6. 98 OBW w/ 2.2 240K miles The back story. Three years and 5K miles ago I performed significant exhaust repair. I replaced the rear catalytic converter, O2 sensor, center pipe and muffler all due to rust. I purchased the parts off the internet. All of them were aftermarket. I could not get things bolted together tightly so I did end up at a local exhaust shop that tightened things up for me including extended the center pipe for a $100. I am writing this up to provide some encouragement when things go bad and to provide all of the parts that will fit perfect without any trips to the shop. If I had to take this to the shop I probably would have sold the car as-is due to the cost of the repair Present day Nov 2015. I thought this would be a 5 minute $5 fix. I had a leak where the Y-pipe meets the head. I proceeded to unbolt the y-pipe with the impact wrench and snapped an exhaust stud. I was able to remove the other three with nut and stud as one piece. They were fused together due to rust. Now I needed the exhaust out of the way. Unbolting the y-pip from the front cat is not worth the pain of working on your back so I pulled down the entire exhaust for a good inspection. Things just got worse from here. One broken exhaust stud in the block. Rear stud driver side. (worst one to snap) The y-pipe head flanges where rusted out. I could see black exhaust trails flowing down the head. The three year old non-oem replacement catalytic converter (Walker 16090) had advanced rust issues on the flanges and the hanger was half rusted out. (I purchased this off Amazon and it had a 5 year warranty). They replaced it without any issue. Unable to remove generic O2 Sensor (BOSCH 15726) from the catalytic converter The three year old non-oem center pipe had a huge hole on the top of the resonator. Could not find any receipts for this one. Removing the exhaust stud There are many tricks to get this done. I had no access to welding equipment. I did not even bother with the EZ out tools because there was no way I was getting more torque then what was available before the bolt head snapped off. 1) Get a new hack saw blade and wrap one side with a towel so you can hold it comfortable. Use oil and cut the stud flush with the head if it is not already thatway. 2) Center punch the stud 3) Drill a pilot hole using a ¼ Colbalt drill bill. Drill to the depth that the other empty stud holes are at. You can measure this by dropping in the drill bit in an empty hole and wrapping tap around the bit as a marker. DO NOT DRILL TOO DEEP. 4) Now drill the hole for a second time using a 5/16 Cobalt drill bit. I used a DeWalt DWA1220 and it cut like butter. 5) Now it is time to tap the hole. I used an IRWIN 10mm – 1.25 that picked up off eBay. THIS IS A CRITICAL TIME. You need to do this by hand. Since I broke the stud located in the worst spot I had to put the tap into ¼ 12 inch extension and then insert the extension into the hand tool. I will include a picture of this. At most I was able to turn the tap 1/16 of an inch before I had to pull it out and blow the metal shavings off with compressed air and re-oil the tap. This entire process from step 1 took me 6 hours over the course of a week to complete. Do not lose faith here. This is very slow going. If you break the drill bit or the tap in the stud hole you will need a new head. Careful work here is worth it. Do the math. I also chased the other three holes. I was very surprised to see all of the shavings that came out. Cover everything in anti-seize I went with new OEM studs and nuts instead of the old fused stud/bolt that I pulled off. For $20 I thought it was worth going new. The exhaust will go on exactly as it was taken off. When it comes to exhaust parts I am generally ok with aftermarket except the gaskets used between the y-pipe and the head. Use OEM. This is just my experience. This parts list worked perfectly for my 98 Subaru Outback with 2.2 engine. The 2.2 engine is a single port exhaust. If you have the 2.5 you have dual port exhaust on the head and will need a different Y-pipe and head exhaust gaskets. Parts List (1) Y-pipe Part# 2100-58201-2. Manufacture: AUTOPART International - eBay (2) Gasket between Y-Pipe and Engine. Part# 44011AC020. Manufacture Subaru - eBay (1) Gasket between Y-Pipe and front catalytic converter. Part# 2107-00288. Manufacture: AUTOPART International – Came with the y-pipe (2) Gasket between front and rear catalytic converter. Between center pipe and muffler Part# 31388. Manufacture: Walker - Amazon (1) Flex joint donut gasket between rear catalytic converter and center pipe. Part# 31697. Manufacture: Walker - Amazon (1) Spring Bolt Kit used to connect center pipe to rear catalytic converter. Part# 35412. Manufacture: Walker - Amazon (1) O2 Sensor for rear catalytic converter. Part# 15726. Manufacture BOSCH - Amazon (1) Rear catalytic converter. Part# 16090. Manufacture Walker. (Warranty replacement for me) - Amazon (4) Exhaust Studs. Part# 800910550. Manufacture Subaru - eBay (4) Exhaust Stud Bolts. Part# 902370029. Manufacture Subaru - eBay The parts total was $255. I have 10 hours labor in this job. If I had a shop complete this work I am guessing the total would have been $1,000 to $1,400.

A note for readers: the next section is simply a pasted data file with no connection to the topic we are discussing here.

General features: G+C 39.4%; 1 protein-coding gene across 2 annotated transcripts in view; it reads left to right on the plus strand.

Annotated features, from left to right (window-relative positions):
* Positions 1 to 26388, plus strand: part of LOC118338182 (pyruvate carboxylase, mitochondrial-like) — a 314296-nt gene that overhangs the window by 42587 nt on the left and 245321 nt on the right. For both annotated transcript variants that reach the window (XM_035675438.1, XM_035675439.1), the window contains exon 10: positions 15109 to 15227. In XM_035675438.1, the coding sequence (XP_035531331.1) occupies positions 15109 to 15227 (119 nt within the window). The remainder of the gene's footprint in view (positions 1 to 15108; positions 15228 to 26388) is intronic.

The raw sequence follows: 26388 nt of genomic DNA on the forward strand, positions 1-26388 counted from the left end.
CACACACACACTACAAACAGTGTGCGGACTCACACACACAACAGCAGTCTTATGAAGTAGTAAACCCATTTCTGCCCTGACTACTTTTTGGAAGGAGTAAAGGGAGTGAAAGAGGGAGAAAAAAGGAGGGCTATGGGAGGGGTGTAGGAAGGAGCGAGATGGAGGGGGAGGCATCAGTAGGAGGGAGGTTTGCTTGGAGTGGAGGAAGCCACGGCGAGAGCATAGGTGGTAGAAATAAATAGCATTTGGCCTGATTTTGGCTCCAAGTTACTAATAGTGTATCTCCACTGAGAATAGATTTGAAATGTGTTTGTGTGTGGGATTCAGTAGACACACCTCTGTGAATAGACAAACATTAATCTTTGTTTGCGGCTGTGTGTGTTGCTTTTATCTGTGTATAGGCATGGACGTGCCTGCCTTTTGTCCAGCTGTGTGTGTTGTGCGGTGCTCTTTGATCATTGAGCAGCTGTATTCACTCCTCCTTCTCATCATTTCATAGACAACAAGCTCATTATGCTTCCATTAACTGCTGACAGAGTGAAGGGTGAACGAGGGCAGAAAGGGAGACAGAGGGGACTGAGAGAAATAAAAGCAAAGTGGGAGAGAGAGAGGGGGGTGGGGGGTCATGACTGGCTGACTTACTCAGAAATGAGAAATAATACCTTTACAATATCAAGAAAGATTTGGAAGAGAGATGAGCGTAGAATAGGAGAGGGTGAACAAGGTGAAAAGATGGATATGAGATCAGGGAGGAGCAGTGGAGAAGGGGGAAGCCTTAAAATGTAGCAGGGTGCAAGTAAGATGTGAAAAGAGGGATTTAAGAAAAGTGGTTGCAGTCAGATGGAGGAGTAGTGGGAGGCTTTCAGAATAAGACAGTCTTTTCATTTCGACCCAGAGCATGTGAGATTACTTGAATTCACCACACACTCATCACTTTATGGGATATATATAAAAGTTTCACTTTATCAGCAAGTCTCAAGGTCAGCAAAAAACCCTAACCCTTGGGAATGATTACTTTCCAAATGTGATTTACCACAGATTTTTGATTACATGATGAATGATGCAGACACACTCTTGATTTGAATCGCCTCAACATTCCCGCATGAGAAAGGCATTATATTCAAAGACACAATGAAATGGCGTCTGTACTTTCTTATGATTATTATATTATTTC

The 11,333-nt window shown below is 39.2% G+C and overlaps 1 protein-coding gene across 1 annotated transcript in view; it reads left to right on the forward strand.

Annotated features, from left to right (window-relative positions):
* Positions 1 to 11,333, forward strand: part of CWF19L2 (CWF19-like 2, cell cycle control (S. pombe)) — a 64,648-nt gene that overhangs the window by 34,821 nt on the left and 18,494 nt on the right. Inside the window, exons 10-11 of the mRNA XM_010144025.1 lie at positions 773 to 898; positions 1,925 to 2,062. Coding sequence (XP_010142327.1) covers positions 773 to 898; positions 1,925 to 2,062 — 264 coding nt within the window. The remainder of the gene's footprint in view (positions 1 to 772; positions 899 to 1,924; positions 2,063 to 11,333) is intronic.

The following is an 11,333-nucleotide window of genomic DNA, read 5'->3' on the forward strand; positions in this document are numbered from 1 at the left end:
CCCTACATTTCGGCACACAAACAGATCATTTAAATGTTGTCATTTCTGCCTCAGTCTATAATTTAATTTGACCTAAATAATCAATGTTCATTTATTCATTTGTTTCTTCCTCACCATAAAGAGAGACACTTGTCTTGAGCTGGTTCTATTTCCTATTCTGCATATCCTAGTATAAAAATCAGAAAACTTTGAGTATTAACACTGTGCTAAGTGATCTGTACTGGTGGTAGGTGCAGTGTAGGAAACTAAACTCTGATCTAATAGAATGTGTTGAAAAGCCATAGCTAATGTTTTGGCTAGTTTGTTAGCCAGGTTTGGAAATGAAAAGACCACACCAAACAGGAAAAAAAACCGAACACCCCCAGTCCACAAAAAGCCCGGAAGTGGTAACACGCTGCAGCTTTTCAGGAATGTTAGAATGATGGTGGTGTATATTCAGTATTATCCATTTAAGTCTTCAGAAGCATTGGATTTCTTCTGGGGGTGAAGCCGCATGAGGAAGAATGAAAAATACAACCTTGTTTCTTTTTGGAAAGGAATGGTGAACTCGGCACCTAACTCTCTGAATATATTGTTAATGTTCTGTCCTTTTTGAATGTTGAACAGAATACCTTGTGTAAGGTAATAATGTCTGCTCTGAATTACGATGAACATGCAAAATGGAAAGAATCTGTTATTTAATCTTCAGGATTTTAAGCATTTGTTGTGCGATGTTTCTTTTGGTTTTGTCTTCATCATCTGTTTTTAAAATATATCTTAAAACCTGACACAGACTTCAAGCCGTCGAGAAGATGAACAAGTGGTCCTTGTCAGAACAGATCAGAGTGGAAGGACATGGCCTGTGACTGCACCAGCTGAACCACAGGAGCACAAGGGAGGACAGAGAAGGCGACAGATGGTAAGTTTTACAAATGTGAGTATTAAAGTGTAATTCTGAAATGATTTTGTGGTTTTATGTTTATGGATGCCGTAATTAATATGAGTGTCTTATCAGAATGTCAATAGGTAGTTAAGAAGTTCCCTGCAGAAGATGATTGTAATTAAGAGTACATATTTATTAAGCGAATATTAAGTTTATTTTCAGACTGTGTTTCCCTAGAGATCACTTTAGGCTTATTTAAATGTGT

7. I plan to use the 1983 DR 4wd wagonthat i just bought--gem of a body--came from PNW--- as a winter car here in NW PA. Lots of road salt used around here. I have ordered a spray unit from Eastwood to oil/spray the inside of the doors and rockerpanel insides. Any favorite/proven recipes that seem successful as a rust inhibitor? I've read about chainsaw bar oil, linseed oil and other home brews.